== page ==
Lessons from the Past?
The Dangers of a Pandemic Flu
Paula Arrubla-DiGrigoli and Colette Oduy Joseph, from the Collier County Health Department, gave a presentation on pandemic flu to members of the Marco Island Noontime Rotary at the Marco Island Yacht Club in August 2006.
Joseph gave examples of past pandemics. In 1918, there was the Spanish flu, which affected 40 percent of the world population and originated in Kansas. In 1957, there were 70,000 deaths in the United States because of the Asian flu.
She explained the difference between seasonal flu and pandemic flu. Seasonal flu occurs every year during the winter and most people recover in one to two weeks. Pandemic flu occurs infrequently, maybe three times each century, and can occur any time of year.
The flu virus is not always considered airborne and is also transferred through touch. For example, if a person with the flu sneezes into his or her hand and then touches a door knob and someone else touches that same knob it can lead to them becoming unwell.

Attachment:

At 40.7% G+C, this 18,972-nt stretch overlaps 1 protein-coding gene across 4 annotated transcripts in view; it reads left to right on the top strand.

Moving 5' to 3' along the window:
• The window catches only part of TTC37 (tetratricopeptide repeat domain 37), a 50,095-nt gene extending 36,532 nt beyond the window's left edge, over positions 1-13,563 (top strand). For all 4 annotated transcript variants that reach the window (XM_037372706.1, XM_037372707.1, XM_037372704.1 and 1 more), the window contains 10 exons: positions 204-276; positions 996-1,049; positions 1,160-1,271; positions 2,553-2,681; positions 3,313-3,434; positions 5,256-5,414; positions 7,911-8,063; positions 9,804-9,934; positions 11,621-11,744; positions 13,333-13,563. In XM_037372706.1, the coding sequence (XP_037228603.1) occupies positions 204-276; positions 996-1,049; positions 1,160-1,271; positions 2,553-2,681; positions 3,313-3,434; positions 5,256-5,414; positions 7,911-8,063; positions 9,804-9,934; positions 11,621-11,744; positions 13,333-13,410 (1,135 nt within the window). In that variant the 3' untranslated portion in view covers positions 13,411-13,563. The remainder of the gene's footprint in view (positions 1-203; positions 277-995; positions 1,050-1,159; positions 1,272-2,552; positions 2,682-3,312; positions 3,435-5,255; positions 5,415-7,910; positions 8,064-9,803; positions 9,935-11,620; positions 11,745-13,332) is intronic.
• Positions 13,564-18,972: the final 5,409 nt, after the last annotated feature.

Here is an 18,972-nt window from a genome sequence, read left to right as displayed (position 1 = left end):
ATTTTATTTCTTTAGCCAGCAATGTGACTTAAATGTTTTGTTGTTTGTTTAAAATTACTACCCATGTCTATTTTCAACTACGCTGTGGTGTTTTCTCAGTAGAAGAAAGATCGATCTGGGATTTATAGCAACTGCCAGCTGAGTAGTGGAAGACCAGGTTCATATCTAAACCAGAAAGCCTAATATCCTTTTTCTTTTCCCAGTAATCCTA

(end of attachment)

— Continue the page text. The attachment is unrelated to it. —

Since the flu is a virus, it needs a host such as a bird or human. For example avian, or bird flu, is caused by influenza viruses that occur naturally among wild birds.  A pandemic flu is virulent and causes a global outbreak.
The World Health Organization has developed a system of identifying where the world stands with regard to pandemic flu. Because a pandemic flu would be worldwide, she said, we need to be prepared to help ourselves.
During her presentation, Arrubla-DiGrigoli warned that when the first human is found with a pandemic flu, there will be as little as 30 days before it spreads worldwide.
When we develop an antivirus, we also need to determine now who would receive a vaccine if it is in limited supply and also how people would need to be in voluntary isolation to keep it from spreading.
To avoid contracting the flu, she said to wash hands frequently, cover your mouth when you cough or sneeze, use a tissue and stay home if you have flu symptoms.  Also thoroughly wash eating utensils, avoid close contact with family members who are sick.
She said everyone should also get an annual flu shot.
Receiving proper education from health and emergency officials is just the first step in heightening awareness and preparing in advance.